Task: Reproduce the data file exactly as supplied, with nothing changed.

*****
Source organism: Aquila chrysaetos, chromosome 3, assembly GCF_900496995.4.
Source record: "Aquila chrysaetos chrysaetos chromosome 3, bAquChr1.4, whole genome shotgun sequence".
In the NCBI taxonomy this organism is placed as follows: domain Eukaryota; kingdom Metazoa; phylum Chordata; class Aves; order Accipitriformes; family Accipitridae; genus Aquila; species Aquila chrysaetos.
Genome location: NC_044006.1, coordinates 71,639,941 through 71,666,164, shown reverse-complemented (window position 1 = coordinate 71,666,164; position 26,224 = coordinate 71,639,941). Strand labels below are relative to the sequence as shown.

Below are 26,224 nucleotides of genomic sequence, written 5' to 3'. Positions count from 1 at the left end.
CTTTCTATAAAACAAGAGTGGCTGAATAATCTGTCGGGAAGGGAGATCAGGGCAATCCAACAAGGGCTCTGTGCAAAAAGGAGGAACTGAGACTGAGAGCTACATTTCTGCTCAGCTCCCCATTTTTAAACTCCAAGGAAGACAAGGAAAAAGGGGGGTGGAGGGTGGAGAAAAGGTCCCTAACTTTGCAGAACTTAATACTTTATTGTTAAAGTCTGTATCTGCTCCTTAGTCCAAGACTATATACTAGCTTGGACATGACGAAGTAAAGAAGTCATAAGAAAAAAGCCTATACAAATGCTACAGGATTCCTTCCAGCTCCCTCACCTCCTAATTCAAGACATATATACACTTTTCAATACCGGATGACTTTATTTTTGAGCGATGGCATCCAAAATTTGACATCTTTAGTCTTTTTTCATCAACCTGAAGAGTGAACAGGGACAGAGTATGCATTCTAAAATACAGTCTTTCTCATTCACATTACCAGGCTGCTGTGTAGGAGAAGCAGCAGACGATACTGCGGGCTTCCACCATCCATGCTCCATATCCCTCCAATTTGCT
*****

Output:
Source organism: Aquila chrysaetos, chromosome 3, assembly GCF_900496995.4.
Source record: "Aquila chrysaetos chrysaetos chromosome 3, bAquChr1.4, whole genome shotgun sequence".
In the NCBI taxonomy this organism is placed as follows: domain Eukaryota; kingdom Metazoa; phylum Chordata; class Aves; order Accipitriformes; family Accipitridae; genus Aquila; species Aquila chrysaetos.
Genome location: NC_044006.1, coordinates 71,639,941 through 71,666,164, shown reverse-complemented (window position 1 = coordinate 71,666,164; position 26,224 = coordinate 71,639,941). Strand labels below are relative to the sequence as shown.

Below are 26,224 nucleotides of genomic sequence, written 5' to 3'. Positions count from 1 at the left end.
CTTTCTATAAAACAAGAGTGGCTGAATAATCTGTCGGGAAGGGAGATCAGGGCAATCCAACAAGGGCTCTGTGCAAAAAGGAGGAACTGAGACTGAGAGCTACATTTCTGCTCAGCTCCCCATTTTTAAACTCCAAGGAAGACAAGGAAAAAGGGGGGTGGAGGGTGGAGAAAAGGTCCCTAACTTTGCAGAACTTAATACTTTATTGTTAAAGTCTGTATCTGCTCCTTAGTCCAAGACTATATACTAGCTTGGACATGACGAAGTAAAGAAGTCATAAGAAAAAAGCCTATACAAATGCTACAGGATTCCTTCCAGCTCCCTCACCTCCTAATTCAAGACATATATACACTTTTCAATACCGGATGACTTTATTTTTGAGCGATGGCATCCAAAATTTGACATCTTTAGTCTTTTTTCATCAACCTGAAGAGTGAACAGGGACAGAGTATGCATTCTAAAATACAGTCTTTCTCATTCACATTACCAGGCTGCTGTGTAGGAGAAGCAGCAGACGATACTGCGGGCTTCCACCATCCATGCTCCATATCCCTCCAATTTGCT